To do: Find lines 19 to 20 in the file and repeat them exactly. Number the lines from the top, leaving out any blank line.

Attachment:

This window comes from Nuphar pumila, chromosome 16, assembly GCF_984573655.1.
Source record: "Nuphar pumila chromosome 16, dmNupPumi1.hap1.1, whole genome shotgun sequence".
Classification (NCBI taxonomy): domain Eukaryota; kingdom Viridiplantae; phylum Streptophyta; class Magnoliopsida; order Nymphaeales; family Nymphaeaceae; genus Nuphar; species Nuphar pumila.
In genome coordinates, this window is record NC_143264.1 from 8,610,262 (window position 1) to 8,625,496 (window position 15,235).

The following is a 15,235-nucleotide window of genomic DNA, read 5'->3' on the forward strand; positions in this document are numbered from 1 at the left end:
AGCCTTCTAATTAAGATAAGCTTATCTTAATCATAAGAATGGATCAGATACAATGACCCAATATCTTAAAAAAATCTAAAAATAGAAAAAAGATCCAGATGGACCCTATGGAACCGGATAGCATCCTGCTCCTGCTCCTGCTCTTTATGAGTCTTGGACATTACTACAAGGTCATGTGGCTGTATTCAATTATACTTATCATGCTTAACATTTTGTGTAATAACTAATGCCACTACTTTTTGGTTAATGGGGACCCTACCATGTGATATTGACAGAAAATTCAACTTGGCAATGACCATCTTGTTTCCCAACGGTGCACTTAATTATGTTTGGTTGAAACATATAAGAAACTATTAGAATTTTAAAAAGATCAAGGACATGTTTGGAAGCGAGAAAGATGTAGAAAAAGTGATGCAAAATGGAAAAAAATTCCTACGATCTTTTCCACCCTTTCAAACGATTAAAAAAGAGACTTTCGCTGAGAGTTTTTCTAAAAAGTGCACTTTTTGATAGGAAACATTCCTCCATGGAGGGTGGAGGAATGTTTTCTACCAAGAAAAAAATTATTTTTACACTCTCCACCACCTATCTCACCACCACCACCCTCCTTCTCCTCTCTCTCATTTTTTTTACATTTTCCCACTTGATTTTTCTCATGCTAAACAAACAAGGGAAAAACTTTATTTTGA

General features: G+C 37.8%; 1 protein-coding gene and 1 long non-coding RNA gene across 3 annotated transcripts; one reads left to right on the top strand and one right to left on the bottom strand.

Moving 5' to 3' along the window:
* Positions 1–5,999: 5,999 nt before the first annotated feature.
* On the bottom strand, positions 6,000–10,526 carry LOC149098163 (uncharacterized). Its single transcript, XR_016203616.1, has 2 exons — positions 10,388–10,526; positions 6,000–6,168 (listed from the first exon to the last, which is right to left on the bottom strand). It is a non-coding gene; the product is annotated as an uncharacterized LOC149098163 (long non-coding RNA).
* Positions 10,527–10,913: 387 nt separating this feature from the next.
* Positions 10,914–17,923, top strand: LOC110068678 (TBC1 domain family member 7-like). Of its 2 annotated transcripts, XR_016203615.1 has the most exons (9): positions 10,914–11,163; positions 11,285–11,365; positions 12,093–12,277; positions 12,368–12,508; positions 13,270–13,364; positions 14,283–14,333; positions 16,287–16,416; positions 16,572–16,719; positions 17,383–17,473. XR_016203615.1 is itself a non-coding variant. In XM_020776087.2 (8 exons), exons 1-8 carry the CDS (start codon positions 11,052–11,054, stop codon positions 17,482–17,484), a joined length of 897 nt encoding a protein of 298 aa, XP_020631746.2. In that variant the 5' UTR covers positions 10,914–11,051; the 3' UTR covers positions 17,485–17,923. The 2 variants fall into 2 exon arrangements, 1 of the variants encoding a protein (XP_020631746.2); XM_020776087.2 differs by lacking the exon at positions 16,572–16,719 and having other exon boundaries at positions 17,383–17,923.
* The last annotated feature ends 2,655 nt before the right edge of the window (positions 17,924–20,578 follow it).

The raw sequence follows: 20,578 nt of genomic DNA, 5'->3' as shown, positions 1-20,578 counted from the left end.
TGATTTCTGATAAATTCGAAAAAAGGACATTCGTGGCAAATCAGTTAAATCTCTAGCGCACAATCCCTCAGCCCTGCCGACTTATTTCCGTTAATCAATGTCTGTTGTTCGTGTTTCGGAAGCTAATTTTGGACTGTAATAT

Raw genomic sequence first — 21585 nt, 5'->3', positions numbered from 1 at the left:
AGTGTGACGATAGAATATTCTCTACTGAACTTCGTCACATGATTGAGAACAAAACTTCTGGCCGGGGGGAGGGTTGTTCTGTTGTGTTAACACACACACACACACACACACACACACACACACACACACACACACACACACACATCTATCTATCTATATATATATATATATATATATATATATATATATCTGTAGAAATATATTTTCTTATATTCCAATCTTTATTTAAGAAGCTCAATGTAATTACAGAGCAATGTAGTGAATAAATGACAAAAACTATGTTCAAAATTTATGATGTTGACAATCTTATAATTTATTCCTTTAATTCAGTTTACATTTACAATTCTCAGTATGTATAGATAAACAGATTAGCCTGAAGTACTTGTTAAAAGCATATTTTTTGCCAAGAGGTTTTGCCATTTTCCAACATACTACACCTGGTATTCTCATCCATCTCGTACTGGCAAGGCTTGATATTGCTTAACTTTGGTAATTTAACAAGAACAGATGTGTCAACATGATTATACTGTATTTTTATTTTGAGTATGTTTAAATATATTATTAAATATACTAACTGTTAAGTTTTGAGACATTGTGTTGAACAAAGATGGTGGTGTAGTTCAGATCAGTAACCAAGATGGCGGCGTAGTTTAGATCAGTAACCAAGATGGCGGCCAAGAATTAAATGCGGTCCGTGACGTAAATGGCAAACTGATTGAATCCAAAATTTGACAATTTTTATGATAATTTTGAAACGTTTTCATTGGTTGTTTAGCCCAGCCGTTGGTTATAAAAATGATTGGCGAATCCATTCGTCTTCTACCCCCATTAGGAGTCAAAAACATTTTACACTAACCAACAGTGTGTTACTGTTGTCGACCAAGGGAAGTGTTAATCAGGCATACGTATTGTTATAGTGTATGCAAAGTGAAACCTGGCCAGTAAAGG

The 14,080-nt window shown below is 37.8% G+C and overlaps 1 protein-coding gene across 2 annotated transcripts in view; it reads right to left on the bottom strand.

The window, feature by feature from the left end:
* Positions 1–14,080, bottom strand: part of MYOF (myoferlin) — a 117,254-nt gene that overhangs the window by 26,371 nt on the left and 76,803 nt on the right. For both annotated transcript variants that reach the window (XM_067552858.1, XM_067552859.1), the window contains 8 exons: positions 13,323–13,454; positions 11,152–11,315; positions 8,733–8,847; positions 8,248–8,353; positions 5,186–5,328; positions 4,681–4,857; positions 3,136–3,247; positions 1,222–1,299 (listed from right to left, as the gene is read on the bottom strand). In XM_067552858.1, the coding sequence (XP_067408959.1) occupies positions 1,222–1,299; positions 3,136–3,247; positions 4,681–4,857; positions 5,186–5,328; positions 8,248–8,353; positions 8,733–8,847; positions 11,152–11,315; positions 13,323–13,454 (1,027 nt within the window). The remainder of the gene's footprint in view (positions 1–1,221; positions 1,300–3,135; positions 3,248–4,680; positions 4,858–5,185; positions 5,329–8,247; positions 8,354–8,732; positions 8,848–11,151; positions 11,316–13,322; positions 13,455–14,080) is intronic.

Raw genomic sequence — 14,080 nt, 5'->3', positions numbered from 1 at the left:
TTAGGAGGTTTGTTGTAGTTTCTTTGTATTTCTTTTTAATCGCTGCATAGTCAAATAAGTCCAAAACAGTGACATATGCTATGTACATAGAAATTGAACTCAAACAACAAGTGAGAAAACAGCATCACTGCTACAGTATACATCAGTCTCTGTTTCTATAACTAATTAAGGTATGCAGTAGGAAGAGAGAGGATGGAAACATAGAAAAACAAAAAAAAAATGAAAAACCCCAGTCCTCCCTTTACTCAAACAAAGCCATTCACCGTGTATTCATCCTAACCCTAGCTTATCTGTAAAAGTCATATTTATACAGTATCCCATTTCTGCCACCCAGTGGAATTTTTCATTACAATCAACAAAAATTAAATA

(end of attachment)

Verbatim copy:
The window, feature by feature from the left end:
* Positions 1–14,080, bottom strand: part of MYOF (myoferlin) — a 117,254-nt gene that overhangs the window by 26,371 nt on the left and 76,803 nt on the right. For both annotated transcript variants that reach the window (XM_067552858.1, XM_067552859.1), the window contains 8 exons: positions 13,323–13,454; positions 11,152–11,315; positions 8,733–8,847; positions 8,248–8,353; positions 5,186–5,328; positions 4,681–4,857; positions 3,136–3,247; positions 1,222–1,299 (listed from right to left, as the gene is read on the bottom strand). In XM_067552858.1, the coding sequence (XP_067408959.1) occupies positions 1,222–1,299; positions 3,136–3,247; positions 4,681–4,857; positions 5,186–5,328; positions 8,248–8,353; positions 8,733–8,847; positions 11,152–11,315; positions 13,323–13,454 (1,027 nt within the window). The remainder of the gene's footprint in view (positions 1–1,221; positions 1,300–3,135; positions 3,248–4,680; positions 4,858–5,185; positions 5,329–8,247; positions 8,354–8,732; positions 8,848–11,151; positions 11,316–13,322; positions 13,455–14,080) is intronic.